Jo Mason (pictured) has been in the insurance industry for 33 years and has a wealth of knowledge and experience in both local and international markets. She joined NZbrokers as chief executive officer in 2016 – a career highlight, which she says made her the first woman NZ CEO of a broking entity.
As a key player in the industry, Mason shares with Insurance Business how she got to where she is today, as well as what she hopes the next chapter for the insurance market will be.
Insurance Business: Who or what has inspired you to be involved in the insurance industry?
Jo Mason: I love the fact that we make a difference in the lives of our clients when they need us the most. I will never forget being on the ground in Christchurch handing out water and blankets to people (not just our clients, but anyone who needed it) and reassuring them that we will be there for them. Or flying to Invercargill the day after the Stadium Southland collapse to again reassure the people of Southland that we will rebuild it. That’s what gets me out of bed in the morning.
JM: I learnt a lot about both the NZ and Australian insurance markets and the similarities and differences, which helps in my current role, but it was more the leadership and mentoring programmes I was able to attend when working for these organisations that has been invaluable to me.
The corporate world was also great for teaching me the importance of good governance. Governance helps both with process but also with ensuring the safety and security of the organization. As well as this, having a robust strategy and executing well was also something I learned.
IB: Tell us briefly about your company and its role in the insurance industry.
JM: At NZbrokers, everything we do must always link to our purpose, which is to enhance and add value to our partners’ businesses, enabling them to deliver the best possible insurance and risk solutions to their clients. Our members are independent owner-operated local businesses, meaning that they can provide genuine broking services by seeking out the best insurance solutions. With us supporting them, brokers have the backing of a larger collective, so they benefit from relationships held on behalf of the network as well as access to the best-in-class solutions and partners in the technology and infrastructure space.
IB: When you look back at your career, what would you say are your proudest accomplishments?
JM: Leading NZI at the time of the Canterbury Earthquake(s) and Stadium Southland collapse. It was humbling to be able to lead our people at a time of great uncertainty and a degree of trepidation. It is amazing to see the resilience and humanity of people in those situations.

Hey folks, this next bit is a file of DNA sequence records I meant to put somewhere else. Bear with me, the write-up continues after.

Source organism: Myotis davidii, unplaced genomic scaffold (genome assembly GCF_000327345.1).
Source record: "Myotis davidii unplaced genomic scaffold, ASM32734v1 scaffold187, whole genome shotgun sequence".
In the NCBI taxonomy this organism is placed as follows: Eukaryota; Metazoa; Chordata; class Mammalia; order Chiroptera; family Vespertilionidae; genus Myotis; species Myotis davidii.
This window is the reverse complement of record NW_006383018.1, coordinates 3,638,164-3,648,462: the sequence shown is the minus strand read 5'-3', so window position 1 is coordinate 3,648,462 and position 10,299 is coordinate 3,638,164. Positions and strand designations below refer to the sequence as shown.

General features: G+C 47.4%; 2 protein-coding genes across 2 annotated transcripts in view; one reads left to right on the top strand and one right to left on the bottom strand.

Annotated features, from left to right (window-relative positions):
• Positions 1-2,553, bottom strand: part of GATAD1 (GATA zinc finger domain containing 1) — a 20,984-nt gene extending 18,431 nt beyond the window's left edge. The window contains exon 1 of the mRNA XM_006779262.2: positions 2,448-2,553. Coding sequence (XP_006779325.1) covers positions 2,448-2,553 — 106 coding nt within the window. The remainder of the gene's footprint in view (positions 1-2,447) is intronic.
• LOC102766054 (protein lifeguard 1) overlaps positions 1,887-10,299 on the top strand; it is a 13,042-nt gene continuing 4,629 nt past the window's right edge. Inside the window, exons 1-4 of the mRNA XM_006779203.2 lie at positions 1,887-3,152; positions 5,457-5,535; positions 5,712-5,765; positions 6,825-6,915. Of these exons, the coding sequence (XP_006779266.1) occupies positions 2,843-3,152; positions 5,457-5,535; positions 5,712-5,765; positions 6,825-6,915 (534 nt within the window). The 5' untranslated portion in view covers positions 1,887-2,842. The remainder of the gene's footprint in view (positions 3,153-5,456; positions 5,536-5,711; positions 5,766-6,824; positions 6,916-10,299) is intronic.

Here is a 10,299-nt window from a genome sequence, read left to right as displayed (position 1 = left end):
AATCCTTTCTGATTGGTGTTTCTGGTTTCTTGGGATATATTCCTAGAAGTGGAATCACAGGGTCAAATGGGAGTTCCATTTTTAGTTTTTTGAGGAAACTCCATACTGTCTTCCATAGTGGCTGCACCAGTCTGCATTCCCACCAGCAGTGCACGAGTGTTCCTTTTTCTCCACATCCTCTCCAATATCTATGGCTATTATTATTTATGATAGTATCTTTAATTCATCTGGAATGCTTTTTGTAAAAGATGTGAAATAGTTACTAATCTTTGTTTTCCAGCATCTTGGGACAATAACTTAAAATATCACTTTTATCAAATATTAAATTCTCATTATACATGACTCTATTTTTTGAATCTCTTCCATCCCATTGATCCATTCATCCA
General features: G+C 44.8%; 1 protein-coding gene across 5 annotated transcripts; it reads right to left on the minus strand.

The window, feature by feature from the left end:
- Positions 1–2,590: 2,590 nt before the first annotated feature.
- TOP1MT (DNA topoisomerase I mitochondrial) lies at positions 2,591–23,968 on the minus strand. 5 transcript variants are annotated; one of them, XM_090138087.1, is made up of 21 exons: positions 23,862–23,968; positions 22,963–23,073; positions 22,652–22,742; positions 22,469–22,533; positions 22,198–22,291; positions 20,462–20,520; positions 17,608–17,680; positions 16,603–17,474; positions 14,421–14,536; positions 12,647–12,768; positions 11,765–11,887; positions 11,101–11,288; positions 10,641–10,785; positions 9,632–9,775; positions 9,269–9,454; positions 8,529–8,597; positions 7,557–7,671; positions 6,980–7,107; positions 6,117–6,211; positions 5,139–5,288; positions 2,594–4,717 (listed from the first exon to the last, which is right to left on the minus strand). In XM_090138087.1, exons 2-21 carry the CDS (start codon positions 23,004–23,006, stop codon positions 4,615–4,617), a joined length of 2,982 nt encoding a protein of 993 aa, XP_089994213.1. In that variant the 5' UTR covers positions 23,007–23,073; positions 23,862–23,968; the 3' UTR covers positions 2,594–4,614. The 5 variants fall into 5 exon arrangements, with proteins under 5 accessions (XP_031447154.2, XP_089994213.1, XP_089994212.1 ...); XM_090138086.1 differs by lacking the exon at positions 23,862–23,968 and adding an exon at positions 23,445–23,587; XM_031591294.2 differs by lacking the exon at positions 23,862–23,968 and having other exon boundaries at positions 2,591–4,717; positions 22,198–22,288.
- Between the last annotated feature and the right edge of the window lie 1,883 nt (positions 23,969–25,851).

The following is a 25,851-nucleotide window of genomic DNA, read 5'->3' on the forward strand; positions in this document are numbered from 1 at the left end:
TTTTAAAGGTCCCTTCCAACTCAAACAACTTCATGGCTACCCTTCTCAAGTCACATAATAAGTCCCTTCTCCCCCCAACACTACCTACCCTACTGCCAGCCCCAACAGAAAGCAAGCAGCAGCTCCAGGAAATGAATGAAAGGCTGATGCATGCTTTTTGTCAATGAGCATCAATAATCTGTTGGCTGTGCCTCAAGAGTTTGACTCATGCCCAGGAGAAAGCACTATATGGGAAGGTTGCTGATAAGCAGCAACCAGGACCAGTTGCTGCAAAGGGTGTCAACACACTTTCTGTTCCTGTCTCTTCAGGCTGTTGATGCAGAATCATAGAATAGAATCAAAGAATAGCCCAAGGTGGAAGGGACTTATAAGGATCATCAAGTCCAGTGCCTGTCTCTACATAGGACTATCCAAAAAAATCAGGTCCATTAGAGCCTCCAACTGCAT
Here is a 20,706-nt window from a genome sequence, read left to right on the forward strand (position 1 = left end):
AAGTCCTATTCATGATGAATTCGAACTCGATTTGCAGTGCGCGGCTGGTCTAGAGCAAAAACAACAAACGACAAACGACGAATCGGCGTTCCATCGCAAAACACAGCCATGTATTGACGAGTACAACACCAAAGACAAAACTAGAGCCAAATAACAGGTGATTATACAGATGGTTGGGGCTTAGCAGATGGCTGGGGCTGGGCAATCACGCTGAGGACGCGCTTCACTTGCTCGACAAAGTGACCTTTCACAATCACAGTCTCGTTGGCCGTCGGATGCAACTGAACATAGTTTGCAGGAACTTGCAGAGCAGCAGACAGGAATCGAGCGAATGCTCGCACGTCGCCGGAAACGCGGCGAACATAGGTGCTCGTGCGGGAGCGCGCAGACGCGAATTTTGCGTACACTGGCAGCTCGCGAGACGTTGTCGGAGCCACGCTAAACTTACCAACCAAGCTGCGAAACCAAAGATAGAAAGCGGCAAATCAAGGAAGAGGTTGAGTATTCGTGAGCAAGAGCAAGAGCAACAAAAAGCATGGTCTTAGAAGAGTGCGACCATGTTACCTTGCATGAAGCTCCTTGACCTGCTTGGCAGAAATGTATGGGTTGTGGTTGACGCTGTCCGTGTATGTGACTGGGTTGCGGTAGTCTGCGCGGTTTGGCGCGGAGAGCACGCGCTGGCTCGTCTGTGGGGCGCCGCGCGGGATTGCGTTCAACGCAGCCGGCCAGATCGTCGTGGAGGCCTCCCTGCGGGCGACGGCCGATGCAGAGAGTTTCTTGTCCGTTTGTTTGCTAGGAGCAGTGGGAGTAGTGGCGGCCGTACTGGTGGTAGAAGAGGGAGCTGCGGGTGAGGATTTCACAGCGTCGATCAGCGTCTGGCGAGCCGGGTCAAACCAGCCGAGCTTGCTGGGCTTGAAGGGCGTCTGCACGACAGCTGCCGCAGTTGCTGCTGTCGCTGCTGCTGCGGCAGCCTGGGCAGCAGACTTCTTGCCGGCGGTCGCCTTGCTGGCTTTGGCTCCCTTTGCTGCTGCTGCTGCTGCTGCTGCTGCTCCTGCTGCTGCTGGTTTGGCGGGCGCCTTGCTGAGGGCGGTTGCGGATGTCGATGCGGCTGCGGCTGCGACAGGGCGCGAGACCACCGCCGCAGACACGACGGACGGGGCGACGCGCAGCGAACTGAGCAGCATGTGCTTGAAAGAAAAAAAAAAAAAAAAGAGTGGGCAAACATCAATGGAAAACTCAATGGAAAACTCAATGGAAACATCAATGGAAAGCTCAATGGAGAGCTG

Being the first woman NZ CEO of a broking entity is also an accomplishment I am very proud of.
IB: What are the main challenges facing brokers today?
JM: Remaining relevant. To be fit for the future, brokers need to embrace the change that is happening (client behavior, digital world, regulation) and adapt. I love a quote I heard somewhere that brokers need to shift from “transaction-driven advice to advice-driven transaction.” Where a broker can truly prove their worth is in the advice they give their clients and the tailoring they bring to the individual circumstances of that client. They need to embrace technology to eliminate all the things that keep brokers chained to their desks and use the time that has been freed up to really understand the client in order to demonstrate their value through the quality of their advice.
IB: What are your hopes for the insurance industry moving forward?
JM: That the profession gets the positive recognition it deserves. The industry has done a very good job in responding to both the Canterbury and the Kaikoura Earthquakes, but the general public doesn’t know this because it doesn’t make for a good story in the mainstream media. It is highly frustrating to industry insiders.
[I also hope] the broking segment embraces digital technology – to date this has been very slow.
IB: Do you have any tips for success, for those wanting to enter this industry?
JM: Be curious, continue to learn and adapt, and you will find this industry SO rewarding. I love it – and I’ve been in it for 33 years!
Think about where you want to be in five years, and what you are doing to remain relevant. Many of the jobs of today will not be there in five years – so what are you doing about it?
IB: What is one thing that most people wouldn’t know about you?
JM: I’m a pretty open book, so I’ll give you three things:
I hate coriander; I once (unsuccessfully) tried to save stranded whales on an isolated beach when no-one was around; I can’t walk past a suffering creature – no matter what size.
IB: Complete this sentence: If I wasn’t in insurance, I would be…
JM: Raising orphaned elephants in Africa or helping house homeless dogs in Thailand.